Note: I have written a follow up post here.
Some of the features include:
- Tree navigation for the demos. Demos can be nested as deep as required.
- View tab. This shows the widgets in action.
- HTML tab. This shows how to instantiate the widget using HTML markup.
- Links tab. This shows various hyperlinks to alternate content for that demo, e.g. the Dojo Book.
- Demo description. Gives a text description of the demo.
- Theme selector. This allows you to change from one CSS theme to another
- Ability to link to standalone demos that open in a new page. This is useful for large demos that show the integration of many widgets together, and may not fit well within the demo framework itself. See the Dijit/Mail demo for an example of this.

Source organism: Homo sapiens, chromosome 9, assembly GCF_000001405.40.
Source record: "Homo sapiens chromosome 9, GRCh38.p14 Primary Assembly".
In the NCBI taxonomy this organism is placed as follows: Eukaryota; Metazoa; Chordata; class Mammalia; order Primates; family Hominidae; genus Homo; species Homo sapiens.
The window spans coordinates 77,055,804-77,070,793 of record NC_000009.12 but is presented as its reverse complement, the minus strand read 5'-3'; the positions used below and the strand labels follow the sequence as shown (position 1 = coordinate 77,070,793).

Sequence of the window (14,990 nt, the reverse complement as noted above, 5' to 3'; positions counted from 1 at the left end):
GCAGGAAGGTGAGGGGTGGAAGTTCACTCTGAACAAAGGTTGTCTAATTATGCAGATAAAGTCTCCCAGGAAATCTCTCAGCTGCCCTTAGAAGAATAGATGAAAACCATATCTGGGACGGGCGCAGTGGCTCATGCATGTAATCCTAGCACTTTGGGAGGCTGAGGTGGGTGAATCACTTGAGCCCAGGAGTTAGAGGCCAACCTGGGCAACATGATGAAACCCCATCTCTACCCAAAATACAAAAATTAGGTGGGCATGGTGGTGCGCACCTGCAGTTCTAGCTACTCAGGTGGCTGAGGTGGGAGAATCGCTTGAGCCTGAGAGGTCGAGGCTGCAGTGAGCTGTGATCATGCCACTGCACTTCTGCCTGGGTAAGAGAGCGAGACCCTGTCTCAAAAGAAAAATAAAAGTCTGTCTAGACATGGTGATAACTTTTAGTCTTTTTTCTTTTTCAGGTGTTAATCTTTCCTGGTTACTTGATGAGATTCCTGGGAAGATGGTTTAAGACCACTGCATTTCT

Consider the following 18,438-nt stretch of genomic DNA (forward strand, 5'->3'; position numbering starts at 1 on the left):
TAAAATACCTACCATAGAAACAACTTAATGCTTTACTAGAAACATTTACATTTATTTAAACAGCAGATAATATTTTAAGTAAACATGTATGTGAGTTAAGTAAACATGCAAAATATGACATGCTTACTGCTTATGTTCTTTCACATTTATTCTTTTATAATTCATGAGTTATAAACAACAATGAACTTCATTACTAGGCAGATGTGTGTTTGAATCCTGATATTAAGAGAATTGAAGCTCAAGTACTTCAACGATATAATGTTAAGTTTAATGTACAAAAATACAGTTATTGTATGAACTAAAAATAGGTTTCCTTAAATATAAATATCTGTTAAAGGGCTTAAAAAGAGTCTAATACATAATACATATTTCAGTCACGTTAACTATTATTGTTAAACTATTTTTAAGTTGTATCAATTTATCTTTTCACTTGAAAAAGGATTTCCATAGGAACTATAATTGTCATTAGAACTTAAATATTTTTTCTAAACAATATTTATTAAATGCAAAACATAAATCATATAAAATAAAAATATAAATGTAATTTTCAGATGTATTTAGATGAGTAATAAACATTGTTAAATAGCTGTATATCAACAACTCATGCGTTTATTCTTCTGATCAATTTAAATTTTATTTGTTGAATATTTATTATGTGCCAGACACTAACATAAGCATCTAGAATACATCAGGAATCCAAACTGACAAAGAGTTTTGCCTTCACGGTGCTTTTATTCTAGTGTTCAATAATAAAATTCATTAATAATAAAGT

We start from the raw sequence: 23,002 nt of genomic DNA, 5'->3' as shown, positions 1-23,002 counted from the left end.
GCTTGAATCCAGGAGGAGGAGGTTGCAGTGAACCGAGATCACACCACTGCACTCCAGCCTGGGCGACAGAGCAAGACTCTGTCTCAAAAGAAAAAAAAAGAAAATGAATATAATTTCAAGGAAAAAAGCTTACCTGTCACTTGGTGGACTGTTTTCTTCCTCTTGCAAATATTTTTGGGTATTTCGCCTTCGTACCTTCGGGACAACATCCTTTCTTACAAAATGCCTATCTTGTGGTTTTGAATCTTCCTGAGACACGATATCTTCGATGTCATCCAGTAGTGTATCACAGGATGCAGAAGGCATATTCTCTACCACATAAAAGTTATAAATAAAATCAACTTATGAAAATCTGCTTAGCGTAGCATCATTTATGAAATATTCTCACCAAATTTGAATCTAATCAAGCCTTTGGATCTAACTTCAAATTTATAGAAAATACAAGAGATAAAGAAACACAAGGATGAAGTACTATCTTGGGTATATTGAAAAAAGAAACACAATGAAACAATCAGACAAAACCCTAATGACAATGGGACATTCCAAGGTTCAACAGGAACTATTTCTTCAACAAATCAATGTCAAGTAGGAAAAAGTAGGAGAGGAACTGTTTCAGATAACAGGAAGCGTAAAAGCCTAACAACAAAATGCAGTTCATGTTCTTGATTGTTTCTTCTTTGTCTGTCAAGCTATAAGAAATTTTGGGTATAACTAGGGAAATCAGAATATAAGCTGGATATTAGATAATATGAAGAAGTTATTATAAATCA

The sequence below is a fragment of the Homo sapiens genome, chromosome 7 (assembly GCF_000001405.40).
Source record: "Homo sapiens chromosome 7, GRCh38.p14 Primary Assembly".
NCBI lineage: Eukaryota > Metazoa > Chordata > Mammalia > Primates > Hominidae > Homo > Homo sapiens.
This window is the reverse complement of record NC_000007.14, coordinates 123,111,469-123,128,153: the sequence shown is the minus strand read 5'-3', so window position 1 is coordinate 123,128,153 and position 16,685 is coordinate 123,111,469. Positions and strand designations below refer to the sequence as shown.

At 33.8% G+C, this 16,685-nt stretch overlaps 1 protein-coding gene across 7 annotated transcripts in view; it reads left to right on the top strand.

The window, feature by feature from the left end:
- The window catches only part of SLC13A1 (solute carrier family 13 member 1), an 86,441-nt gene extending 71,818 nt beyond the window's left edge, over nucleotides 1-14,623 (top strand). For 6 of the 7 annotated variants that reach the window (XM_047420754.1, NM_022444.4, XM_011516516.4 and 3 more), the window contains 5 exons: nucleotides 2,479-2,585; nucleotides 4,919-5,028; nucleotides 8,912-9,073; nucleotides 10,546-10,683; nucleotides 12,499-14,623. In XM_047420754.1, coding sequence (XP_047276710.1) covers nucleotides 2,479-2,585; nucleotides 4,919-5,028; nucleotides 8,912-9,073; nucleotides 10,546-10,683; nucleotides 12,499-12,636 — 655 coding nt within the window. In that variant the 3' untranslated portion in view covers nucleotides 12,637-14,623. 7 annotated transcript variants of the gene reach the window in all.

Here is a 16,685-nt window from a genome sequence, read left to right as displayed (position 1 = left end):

- A build system that takes a very simple naming scheme for the demos, and creates a JSON data store that the framework runs off of. So, whenever a user adds a new demo, they simply have to re-run the build step, and that’s it! No need for a server side script, so you can run this right off your hard drive.
This is still very much beta code, and there are a couple of errors floating around, but those will of course be hunted down. There are also some Internet Explorer issues that I’ll get to soon, so try this in Firefox for now (update Dec 05 2007 – most of these have been solved, with one or two small bugs remaining). I’m in discussions to get this into the Dojo toolkit, so that the community at large can start adding in demos. I’ve put in quite a few already, but it’s so easy to do that this could become a huge resource for the Dojo community.